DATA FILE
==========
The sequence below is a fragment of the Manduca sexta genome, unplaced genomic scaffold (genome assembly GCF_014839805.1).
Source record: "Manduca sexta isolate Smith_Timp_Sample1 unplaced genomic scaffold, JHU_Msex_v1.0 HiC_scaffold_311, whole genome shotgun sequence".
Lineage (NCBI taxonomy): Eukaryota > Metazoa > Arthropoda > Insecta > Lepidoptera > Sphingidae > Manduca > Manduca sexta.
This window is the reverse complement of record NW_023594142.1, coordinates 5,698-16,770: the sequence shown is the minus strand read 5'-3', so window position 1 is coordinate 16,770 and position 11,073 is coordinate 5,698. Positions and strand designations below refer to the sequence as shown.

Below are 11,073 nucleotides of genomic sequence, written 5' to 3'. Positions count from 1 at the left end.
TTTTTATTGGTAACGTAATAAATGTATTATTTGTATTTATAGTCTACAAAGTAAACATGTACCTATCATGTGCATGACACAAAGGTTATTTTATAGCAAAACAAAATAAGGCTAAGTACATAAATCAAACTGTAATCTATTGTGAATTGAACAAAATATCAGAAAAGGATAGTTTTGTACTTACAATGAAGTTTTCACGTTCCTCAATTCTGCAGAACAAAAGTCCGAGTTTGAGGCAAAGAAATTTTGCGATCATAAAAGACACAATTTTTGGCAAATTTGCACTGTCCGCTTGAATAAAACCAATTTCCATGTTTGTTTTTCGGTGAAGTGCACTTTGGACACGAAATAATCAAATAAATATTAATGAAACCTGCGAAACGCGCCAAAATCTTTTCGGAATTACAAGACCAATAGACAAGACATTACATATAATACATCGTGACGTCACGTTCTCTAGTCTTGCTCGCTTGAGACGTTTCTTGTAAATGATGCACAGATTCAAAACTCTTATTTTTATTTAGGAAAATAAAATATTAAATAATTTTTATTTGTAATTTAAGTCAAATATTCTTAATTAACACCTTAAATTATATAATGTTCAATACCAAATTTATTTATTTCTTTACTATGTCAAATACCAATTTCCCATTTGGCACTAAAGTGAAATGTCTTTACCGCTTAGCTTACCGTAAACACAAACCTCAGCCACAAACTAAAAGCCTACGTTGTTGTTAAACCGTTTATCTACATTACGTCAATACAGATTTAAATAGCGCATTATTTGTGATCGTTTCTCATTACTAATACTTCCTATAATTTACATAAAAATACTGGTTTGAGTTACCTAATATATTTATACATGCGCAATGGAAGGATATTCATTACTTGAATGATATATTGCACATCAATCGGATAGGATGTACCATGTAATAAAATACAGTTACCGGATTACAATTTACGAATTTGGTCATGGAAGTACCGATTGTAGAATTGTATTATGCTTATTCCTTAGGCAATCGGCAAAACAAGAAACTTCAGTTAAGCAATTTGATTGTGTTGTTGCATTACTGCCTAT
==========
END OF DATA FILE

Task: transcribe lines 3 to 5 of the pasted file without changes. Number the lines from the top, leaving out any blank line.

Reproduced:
Lineage (NCBI taxonomy): Eukaryota > Metazoa > Arthropoda > Insecta > Lepidoptera > Sphingidae > Manduca > Manduca sexta.
This window is the reverse complement of record NW_023594142.1, coordinates 5,698-16,770: the sequence shown is the minus strand read 5'-3', so window position 1 is coordinate 16,770 and position 11,073 is coordinate 5,698. Positions and strand designations below refer to the sequence as shown.

Below are 11,073 nucleotides of genomic sequence, written 5' to 3'. Positions count from 1 at the left end.